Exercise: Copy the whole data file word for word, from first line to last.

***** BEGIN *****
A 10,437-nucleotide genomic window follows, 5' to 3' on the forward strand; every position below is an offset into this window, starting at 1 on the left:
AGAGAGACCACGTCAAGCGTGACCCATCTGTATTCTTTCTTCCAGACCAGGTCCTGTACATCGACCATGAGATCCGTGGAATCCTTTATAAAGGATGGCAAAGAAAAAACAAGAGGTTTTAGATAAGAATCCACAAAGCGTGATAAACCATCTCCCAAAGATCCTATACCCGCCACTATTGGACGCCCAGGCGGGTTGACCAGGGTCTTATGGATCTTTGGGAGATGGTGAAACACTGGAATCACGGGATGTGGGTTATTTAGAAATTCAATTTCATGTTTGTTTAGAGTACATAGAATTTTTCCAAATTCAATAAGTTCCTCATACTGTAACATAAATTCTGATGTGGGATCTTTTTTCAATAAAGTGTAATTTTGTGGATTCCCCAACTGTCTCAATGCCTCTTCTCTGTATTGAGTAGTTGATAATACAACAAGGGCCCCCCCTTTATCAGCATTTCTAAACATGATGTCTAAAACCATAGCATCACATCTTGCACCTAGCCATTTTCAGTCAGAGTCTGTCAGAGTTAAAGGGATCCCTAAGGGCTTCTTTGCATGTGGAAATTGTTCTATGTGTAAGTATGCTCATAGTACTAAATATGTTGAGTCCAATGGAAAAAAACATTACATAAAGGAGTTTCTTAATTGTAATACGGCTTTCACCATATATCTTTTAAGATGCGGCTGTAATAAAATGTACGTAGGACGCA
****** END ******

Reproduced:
A 10,437-nucleotide genomic window follows, 5' to 3' on the forward strand; every position below is an offset into this window, starting at 1 on the left:
AGAGAGACCACGTCAAGCGTGACCCATCTGTATTCTTTCTTCCAGACCAGGTCCTGTACATCGACCATGAGATCCGTGGAATCCTTTATAAAGGATGGCAAAGAAAAAACAAGAGGTTTTAGATAAGAATCCACAAAGCGTGATAAACCATCTCCCAAAGATCCTATACCCGCCACTATTGGACGCCCAGGCGGGTTGACCAGGGTCTTATGGATCTTTGGGAGATGGTGAAACACTGGAATCACGGGATGTGGGTTATTTAGAAATTCAATTTCATGTTTGTTTAGAGTACATAGAATTTTTCCAAATTCAATAAGTTCCTCATACTGTAACATAAATTCTGATGTGGGATCTTTTTTCAATAAAGTGTAATTTTGTGGATTCCCCAACTGTCTCAATGCCTCTTCTCTGTATTGAGTAGTTGATAATACAACAAGGGCCCCCCCTTTATCAGCATTTCTAAACATGATGTCTAAAACCATAGCATCACATCTTGCACCTAGCCATTTTCAGTCAGAGTCTGTCAGAGTTAAAGGGATCCCTAAGGGCTTCTTTGCATGTGGAAATTGTTCTATGTGTAAGTATGCTCATAGTACTAAATATGTTGAGTCCAATGGAAAAAAACATTACATAAAGGAGTTTCTTAATTGTAATACGGCTTTCACCATATATCTTTTAAGATGCGGCTGTAATAAAATGTACGTAGGACGCA